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By the first quarter of the twentieth century, the Draper-Maynard Company of Plymouth, New Hampshire had become the preeminent manufacturer of professional model baseball gloves and one of the largest sporting goods suppliers in the United States. In fact, throughout the 1920's, the company claimed that between 80 and 90 percent of professional baseball players used their gloves. The metamorphosis of Jason & Nathaniel Draper's one-room glove factory in Glove Hollow into an iconic international brand is a remarkable American success story made possible by hard work and a little good fortune.
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The Charter of Plymouth, New Hampshire

In 1763, Britain and France signed the Treaty of Paris, putting an end to the Seven Years War (French and Indian War in America). Under the terms of the treaty, France ceded Canada and the rest of North America east of the Mississippi to England. Eager to populate its new acquisition and generate revenue to repay its enormous war debts, the crown gave land grants to loyal subjects willing to start a new life in the American wilderness. In December of 1763, George the Third, King of England, granted sixty-two men land within the newly chartered town of Plymouth, New Hampshire. The men, many of whom had fought for the Crown in the French and Indian War, accepted the free land in exchange for agreeing to begin paying the Crown taxes annually after ten years.

120 miles northwest of Boston, Massachusetts at the foot of the White Mountains, Plymouth was blessed with good soil and an abundance of wild game. Farming was the primary occupation for Plymouth's residents through the eighteenth century, and by 1800, the population had grown to over 700. The rising population created an increased need for services and a new Plymouth merchant class soon emerged.
One Plymouth resident that capitalized on McQuesten's work was Jason Currier Draper, the son of a farmer who also conducted a meat market. According to sources, Draper learned the tanning trade from McQuesten, and then opened his own tanyard and glove factory on Glove Hollow Brook, in 1840 at the age of 26. The McQuesten's and Draper's had more in common than their trade; Jason's cousin's name was Alvah McQuesten Draper.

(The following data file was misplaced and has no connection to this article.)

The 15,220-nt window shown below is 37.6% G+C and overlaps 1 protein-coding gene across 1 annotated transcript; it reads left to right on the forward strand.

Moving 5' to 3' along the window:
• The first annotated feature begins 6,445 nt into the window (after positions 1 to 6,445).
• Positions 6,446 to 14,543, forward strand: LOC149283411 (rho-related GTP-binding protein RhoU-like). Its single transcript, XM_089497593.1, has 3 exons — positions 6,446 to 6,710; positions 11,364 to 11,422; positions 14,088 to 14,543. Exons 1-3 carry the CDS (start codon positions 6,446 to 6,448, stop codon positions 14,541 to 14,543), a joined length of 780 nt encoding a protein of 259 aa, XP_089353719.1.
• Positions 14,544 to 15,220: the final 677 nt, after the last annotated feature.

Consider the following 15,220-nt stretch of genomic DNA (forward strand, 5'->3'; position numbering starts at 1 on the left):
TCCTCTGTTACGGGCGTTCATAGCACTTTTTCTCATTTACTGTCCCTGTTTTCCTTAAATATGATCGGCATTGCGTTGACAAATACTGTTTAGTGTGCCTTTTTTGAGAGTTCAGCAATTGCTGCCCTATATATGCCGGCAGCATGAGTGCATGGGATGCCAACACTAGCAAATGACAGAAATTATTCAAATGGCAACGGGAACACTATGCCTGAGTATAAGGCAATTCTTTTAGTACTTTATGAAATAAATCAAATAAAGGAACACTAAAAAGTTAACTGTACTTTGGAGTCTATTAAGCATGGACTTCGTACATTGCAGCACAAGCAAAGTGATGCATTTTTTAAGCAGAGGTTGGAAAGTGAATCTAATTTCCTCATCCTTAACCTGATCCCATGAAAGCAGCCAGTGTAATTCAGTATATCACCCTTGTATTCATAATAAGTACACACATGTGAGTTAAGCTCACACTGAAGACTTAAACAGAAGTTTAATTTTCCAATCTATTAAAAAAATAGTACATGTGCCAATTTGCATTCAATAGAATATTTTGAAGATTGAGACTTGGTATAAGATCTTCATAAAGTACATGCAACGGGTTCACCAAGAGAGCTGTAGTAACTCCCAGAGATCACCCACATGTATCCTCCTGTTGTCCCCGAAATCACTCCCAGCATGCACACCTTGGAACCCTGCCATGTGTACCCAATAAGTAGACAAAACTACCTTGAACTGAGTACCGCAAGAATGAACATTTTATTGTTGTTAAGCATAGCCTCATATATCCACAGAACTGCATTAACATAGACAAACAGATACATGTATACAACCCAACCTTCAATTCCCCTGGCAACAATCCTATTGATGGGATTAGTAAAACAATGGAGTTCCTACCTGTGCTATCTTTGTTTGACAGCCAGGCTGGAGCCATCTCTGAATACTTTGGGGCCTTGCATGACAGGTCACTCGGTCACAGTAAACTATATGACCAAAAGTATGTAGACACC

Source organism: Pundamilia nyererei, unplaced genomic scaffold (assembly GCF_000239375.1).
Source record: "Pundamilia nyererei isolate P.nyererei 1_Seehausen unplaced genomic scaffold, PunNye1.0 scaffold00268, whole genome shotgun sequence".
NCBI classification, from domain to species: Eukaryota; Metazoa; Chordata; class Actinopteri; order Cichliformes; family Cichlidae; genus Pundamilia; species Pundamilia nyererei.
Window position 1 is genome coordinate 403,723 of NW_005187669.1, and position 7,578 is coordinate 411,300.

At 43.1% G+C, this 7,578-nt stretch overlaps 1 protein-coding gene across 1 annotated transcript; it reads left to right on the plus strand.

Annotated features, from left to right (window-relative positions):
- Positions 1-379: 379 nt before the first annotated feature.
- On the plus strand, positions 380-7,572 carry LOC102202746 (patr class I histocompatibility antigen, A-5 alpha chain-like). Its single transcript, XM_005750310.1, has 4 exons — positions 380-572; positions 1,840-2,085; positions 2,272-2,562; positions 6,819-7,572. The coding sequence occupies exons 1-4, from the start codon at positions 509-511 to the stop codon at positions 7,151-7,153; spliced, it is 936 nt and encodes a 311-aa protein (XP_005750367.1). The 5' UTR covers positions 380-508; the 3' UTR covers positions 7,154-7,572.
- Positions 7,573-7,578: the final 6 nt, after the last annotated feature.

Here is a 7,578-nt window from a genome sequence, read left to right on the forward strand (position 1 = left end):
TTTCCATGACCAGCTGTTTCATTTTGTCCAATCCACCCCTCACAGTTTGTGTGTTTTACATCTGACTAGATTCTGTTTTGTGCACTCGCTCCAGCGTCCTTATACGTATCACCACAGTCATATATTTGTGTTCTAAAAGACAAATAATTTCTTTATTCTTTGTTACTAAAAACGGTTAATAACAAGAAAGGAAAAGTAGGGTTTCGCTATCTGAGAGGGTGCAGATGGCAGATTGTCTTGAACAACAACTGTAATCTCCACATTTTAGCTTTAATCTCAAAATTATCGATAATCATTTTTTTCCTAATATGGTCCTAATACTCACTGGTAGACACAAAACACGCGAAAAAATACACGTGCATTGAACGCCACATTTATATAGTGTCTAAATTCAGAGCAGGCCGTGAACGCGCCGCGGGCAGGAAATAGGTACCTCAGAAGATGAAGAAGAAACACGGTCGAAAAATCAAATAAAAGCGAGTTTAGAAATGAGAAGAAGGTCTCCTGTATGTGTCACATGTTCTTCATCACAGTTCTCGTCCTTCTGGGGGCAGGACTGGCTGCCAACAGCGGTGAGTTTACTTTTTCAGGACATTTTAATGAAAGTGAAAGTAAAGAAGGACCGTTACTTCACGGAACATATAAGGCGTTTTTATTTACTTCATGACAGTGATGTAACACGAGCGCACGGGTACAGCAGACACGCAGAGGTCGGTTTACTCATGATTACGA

In 1857, Jason's younger brother, Nathaniel Fletcher Draper, a merchant, purchased stock and became active in the Glove Hollow business. Given their backgrounds, it is likely that Jason continued to manage the manufacturing process while Nathaniel handled sales and distribution. After Jason (1868) and Nathaniel (1871), passed away, Nathaniel's son, Jason Fletcher Draper, took over the operation of the factory.
Irwin Glove and Mitten Ad, 1890
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Alvah McQuesten - Founder of an Industry

Born in Plymouth in 1797, Alvah McQuesten was a tanner, who purchased calfskins and cowhides from local farmers and prepared them for use in shoes, clothing, and other leather goods. By the early 1830's, McQuesten began experimenting with different techniques for preparing deer hide, a skin that was considered worthless because it became dry and stiff when treated with traditional tanning techniques. By boiling the skin, removing its natural grain, and curing it with hemlock and oil, McQuesten was able to create a soft, durable, and workable leather, "buckskin." McQuesten discovered that buckskin was an ideal material for gloves, which he began manufacturing in 1835. By the mid-nineteenth century, "Plymouth Buck Gloves" had become the chief export of Plymouth, with as many as twenty new businesses and hundreds of residents taking part in their manufacture [Stearns].
Levitt's Map with Views of the White Mountains, New Hampshire, 1871

J.F. Draper & Company

J.F. Draper & Co. Factory, Ashland N.H., circa 1890. Photo courtesy of Mike Tinney